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Chapter 20

BU231 Chapter 20

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Wilfrid Laurier University
Keith Masterman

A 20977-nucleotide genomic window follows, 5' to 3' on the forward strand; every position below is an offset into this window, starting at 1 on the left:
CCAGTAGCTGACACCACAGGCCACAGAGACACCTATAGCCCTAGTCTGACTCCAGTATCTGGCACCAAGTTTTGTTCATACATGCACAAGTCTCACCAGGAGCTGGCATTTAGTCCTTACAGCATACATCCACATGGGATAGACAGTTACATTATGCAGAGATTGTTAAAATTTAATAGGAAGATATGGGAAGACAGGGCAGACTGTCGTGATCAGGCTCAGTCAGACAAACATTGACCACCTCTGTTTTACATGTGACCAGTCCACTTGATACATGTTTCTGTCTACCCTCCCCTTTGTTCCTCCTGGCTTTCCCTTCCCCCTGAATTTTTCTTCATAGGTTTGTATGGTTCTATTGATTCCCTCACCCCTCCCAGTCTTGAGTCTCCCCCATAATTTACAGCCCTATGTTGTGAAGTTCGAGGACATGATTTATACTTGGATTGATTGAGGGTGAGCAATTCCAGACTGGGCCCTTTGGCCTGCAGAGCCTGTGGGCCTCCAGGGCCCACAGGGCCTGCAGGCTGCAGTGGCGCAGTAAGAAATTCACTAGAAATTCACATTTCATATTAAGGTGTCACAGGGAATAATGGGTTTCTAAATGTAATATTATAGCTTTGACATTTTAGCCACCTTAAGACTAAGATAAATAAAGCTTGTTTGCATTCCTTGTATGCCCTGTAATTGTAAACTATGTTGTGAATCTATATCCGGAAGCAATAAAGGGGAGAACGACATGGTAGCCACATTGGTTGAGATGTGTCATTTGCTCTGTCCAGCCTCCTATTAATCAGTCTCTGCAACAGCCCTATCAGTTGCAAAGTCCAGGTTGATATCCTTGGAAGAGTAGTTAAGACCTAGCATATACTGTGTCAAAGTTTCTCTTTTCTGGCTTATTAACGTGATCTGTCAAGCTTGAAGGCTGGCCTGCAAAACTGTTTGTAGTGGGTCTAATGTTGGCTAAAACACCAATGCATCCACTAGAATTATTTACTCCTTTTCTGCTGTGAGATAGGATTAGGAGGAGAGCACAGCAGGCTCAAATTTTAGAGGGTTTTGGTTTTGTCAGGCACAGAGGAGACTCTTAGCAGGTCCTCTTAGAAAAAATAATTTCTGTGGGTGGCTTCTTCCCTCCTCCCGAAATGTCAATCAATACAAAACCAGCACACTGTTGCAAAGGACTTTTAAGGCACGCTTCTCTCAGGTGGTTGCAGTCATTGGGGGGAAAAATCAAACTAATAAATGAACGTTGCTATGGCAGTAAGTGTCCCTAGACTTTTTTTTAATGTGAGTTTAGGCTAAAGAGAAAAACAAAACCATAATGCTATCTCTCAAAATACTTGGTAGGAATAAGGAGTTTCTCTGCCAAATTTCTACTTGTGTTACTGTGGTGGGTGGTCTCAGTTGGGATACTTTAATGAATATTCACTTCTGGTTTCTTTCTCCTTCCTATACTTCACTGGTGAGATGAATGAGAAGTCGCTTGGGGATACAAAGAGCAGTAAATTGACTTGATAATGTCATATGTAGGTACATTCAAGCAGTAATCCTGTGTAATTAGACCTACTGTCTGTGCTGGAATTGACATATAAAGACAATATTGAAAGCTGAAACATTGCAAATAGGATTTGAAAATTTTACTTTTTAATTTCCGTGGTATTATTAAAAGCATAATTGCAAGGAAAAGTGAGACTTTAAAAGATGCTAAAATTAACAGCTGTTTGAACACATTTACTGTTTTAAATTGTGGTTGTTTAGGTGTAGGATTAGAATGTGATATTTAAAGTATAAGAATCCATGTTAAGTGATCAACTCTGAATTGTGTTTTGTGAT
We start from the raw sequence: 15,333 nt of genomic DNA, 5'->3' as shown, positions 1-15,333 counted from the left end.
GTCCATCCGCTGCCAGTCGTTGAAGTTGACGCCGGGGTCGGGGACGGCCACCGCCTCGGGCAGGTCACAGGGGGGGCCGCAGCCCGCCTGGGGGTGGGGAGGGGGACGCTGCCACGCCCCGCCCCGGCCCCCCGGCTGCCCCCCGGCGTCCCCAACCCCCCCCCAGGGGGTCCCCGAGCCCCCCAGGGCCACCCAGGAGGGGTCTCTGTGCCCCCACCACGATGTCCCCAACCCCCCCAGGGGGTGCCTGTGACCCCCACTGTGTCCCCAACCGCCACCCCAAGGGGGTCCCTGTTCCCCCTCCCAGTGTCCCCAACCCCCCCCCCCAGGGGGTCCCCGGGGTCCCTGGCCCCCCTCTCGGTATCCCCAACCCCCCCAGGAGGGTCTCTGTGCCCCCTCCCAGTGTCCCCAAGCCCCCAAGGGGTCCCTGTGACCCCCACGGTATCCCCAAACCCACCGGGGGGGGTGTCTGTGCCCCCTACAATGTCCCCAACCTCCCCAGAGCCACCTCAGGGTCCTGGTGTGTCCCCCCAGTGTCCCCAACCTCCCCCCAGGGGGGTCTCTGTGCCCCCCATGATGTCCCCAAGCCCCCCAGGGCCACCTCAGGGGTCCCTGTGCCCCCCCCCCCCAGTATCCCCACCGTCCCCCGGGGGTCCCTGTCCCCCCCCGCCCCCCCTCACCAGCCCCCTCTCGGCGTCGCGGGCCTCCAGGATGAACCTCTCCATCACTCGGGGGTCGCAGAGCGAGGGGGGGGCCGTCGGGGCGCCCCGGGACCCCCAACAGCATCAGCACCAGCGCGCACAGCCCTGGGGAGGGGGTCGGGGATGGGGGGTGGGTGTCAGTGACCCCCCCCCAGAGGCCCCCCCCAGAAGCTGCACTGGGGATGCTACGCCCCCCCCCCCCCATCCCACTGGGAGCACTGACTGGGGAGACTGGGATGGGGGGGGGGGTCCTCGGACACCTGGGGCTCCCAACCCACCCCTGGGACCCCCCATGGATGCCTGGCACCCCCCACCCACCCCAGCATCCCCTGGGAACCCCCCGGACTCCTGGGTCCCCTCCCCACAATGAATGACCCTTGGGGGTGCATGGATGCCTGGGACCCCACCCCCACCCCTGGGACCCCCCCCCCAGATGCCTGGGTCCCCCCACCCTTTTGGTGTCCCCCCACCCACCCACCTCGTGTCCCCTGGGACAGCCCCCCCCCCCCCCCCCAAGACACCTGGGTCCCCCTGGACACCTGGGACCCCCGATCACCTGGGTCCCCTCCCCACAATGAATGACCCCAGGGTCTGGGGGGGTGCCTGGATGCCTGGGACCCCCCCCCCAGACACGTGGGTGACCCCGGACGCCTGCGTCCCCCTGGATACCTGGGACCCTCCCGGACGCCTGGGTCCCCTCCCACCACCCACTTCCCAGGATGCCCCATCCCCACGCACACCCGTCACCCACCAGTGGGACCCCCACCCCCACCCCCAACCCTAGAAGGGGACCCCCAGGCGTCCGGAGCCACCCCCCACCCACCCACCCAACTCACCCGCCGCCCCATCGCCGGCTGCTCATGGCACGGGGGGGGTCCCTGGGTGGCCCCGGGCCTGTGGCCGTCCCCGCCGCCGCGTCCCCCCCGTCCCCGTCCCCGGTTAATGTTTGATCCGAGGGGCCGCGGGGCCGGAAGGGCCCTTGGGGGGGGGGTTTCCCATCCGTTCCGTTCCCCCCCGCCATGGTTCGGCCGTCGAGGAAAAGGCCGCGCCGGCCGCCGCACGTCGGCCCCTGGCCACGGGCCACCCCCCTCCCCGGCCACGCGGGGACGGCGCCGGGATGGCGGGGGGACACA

1 READING NOTES CHAPTER 20 – Contract of Employment Relationship of Employer and Employee • Relationship of employer and employee is established by a contract that gives one party, the employer, the authority to direct and control the work of another party o Additional terms are implied relating to  Common law (termination, notice)  Statute (Statutory minimums, worker’s rights…)  Never start in position of strength as employee, laws are designed to protect you o Terms of Contract  Job Description (from HR) • Provides standard against which to evaluate your performance  Rate of Pay  Term – Option to terminate (discussed later) • Compare with Independent Contractor o If an individual is found to be an independent contractor rather than an employee then the relationship is governed by the terms of the contract and the general principles of contract law o How recognize difference in assessing relationship?  Control of employee by employer  Ownership of tools of production  Use of time (by the hr.) vs. Delivery of result (complete project)  Risk of profit or loss (full liability for contractor)  Exclusivity and duration • Employees can only work for one business, often for an indefinite time, contractors are gone when contract is complete  Source deductions and expenses • Employer takes of EI, CPP o Contract may state nature of relationship o Distinction is important as it affects agency and vicarious liability  When a firm undertakes work as an independent contractor, any liabilities that it incurs are almost entirely its own  Small exceptions in that a firm may have responsibility to see that contractor takes reasonable precautions to avoid endangering third parties Amending Terms of Employment Contracts • The ability of an employer to amend the terms of the employment contract will be impacted by the terms of the contract • A unilateral substantial change to an important term (I.e. salary, job position…) can result in constructive dismissal o Constructive dismissal - an employee claims wrongful dismissal based on the unilateral change of the terms of employment which amounts to repudiation of the employment contract 2 Employer’s Liability • Liability in Contract o Employers are held responsible for improper work done by employees just as a promisor is liable for work that it subcontracts • Liability in Tort o A business is vicariously responsible for damages to any third party for the consequences of any tort that an employee commits in their course of employment o All the injured party need establish is that the employee caused the damage while engaged at their work (ie. on-delivery etc…) o Employers can still sue the employee if it deems it worthwhile Notice of Termination of Ind. Employee Contracts • First off, when an employer has hired an employee for a stated period of time, and that time has elapsed, no notice of termination is required o Considered probation • If the hiring is general or indefinite reasonable notice depends on the circumstances of employment o In most provinces the minimum length of required notice is specified by statute, any attempt to undermine this is void  Often 1 wk / year of employment o Allowed to have an option to terminate, “terminate you at any time provided you give me $###,###.00 • Employees leaving voluntarily also owe the same obligations to employers o Employees can leave without notice if work conditions are unsafe or if ordered to do an illegal act • Note: An employer is not in breach of the employment contract when dismissing someone without notice if it tenders an additional amount of pay for period required of reasonable notice o Often you’re better off to pay someone to leave, then keep them after you fire them so they can poison the rest of your employees Grounds for Dismissal Without Notice (For indefinite employment) • The Contractual Basis o An employer need not give notice when it can show that the employee was dismissed for cause (ie. when an employee’s conduct amounts to breach of the contract of employment) … o Employer then becomes discharged from any further obligations • Accepted grounds for ‘cause of dismissal’ o Misconduct  Anything illegal or immoral that would bring business into public disrepute, and or cause employer financial loss o Disobedience  Willfully disrespecting reasonable chain of command, boss’ wishes 3  Whistle-blowing offers interesting new vantages, lots of protection o Incompetence  Number one killer!  Need to prove that you warned the person, tried to fix you and that you were still lousy…ie. “You will be fired if this doesn’t change”  Depends on the representations made by the employee when seeking the job and the degree of skill required, if they lied during interview its easier  Cause for dismissal becomes more difficult to justify the longer an employee is hired for o Illness  You c
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